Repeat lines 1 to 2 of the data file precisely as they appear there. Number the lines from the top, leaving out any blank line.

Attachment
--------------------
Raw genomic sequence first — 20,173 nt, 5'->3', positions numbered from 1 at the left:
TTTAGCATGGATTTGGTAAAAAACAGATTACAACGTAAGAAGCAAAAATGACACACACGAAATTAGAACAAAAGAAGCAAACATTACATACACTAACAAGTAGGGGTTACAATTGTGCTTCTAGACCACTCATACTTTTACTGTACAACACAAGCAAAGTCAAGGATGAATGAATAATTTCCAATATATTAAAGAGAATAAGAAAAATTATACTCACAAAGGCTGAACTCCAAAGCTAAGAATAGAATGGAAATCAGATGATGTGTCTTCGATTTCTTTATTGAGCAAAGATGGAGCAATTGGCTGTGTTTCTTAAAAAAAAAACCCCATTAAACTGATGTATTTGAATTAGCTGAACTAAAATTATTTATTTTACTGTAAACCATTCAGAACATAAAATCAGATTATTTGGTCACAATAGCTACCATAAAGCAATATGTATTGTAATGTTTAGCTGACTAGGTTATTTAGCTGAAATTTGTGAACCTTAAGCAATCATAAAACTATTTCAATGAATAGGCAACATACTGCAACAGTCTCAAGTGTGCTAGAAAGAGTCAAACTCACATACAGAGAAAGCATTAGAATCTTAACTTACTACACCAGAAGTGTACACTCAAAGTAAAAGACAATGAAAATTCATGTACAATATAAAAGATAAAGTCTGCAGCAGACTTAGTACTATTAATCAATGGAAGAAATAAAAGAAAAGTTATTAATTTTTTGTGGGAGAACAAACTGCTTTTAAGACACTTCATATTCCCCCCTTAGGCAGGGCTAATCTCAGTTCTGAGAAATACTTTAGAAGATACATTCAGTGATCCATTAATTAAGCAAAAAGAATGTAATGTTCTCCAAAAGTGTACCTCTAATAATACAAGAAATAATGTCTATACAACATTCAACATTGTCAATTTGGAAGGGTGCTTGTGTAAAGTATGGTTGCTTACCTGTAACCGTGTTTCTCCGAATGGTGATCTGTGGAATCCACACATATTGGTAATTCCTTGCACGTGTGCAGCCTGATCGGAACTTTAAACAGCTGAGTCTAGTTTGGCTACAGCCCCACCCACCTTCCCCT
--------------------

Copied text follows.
Raw genomic sequence first — 20,173 nt, 5'->3', positions numbered from 1 at the left:
TTTAGCATGGATTTGGTAAAAAACAGATTACAACGTAAGAAGCAAAAATGACACACACGAAATTAGAACAAAAGAAGCAAACATTACATACACTAACAAGTAGGGGTTACAATTGTGCTTCTAGACCACTCATACTTTTACTGTACAACACAAGCAAAGTCAAGGATGAATGAATAATTTCCAATATATTAAAGAGAATAAGAAAAATTATACTCACAAAGGCTGAACTCCAAAGCTAAGAATAGAATGGAAATCAGATGATGTGTCTTCGATTTCTTTATTGAGCAAAGATGGAGCAATTGGCTGTGTTTCTTAAAAAAAAAACCCCATTAAACTGATGTATTTGAATTAGCTGAACTAAAATTATTTATTTTACTGTAAACCATTCAGAACATAAAATCAGATTATTTGGTCACAATAGCTACCATAAAGCAATATGTATTGTAATGTTTAGCTGACTAGGTTATTTAGCTGAAATTTGTGAACCTTAAGCAATCATAAAACTATTTCAATGAATAGGCAACATACTGCAACAGTCTCAAGTGTGCTAGAAAGAGTCAAACTCACATACAGAGAAAGCATTAGAATCTTAACTTACTACACCAGAAGTGTACACTCAAAGTAAAAGACAATGAAAATTCATGTACAATATAAAAGATAAAGTCTGCAGCAGACTTAGTACTATTAATCAATGGAAGAAATAAAAGAAAAGTTATTAATTTTTTGTGGGAGAACAAACTGCTTTTAAGACACTTCATATTCCCCCCTTAGGCAGGGCTAATCTCAGTTCTGAGAAATACTTTAGAAGATACATTCAGTGATCCATTAATTAAGCAAAAAGAATGTAATGTTCTCCAAAAGTGTACCTCTAATAATACAAGAAATAATGTCTATACAACATTCAACATTGTCAATTTGGAAGGGTGCTTGTGTAAAGTATGGTTGCTTACCTGTAACCGTGTTTCTCCGAATGGTGATCTGTGGAATCCACACATATTGGTAATTCCTTGCACGTGTGCAGCCTGATCGGAACTTTAAACAGCTGAGTCTAGTTTGGCTACAGCCCCACCCACCTTCCCCT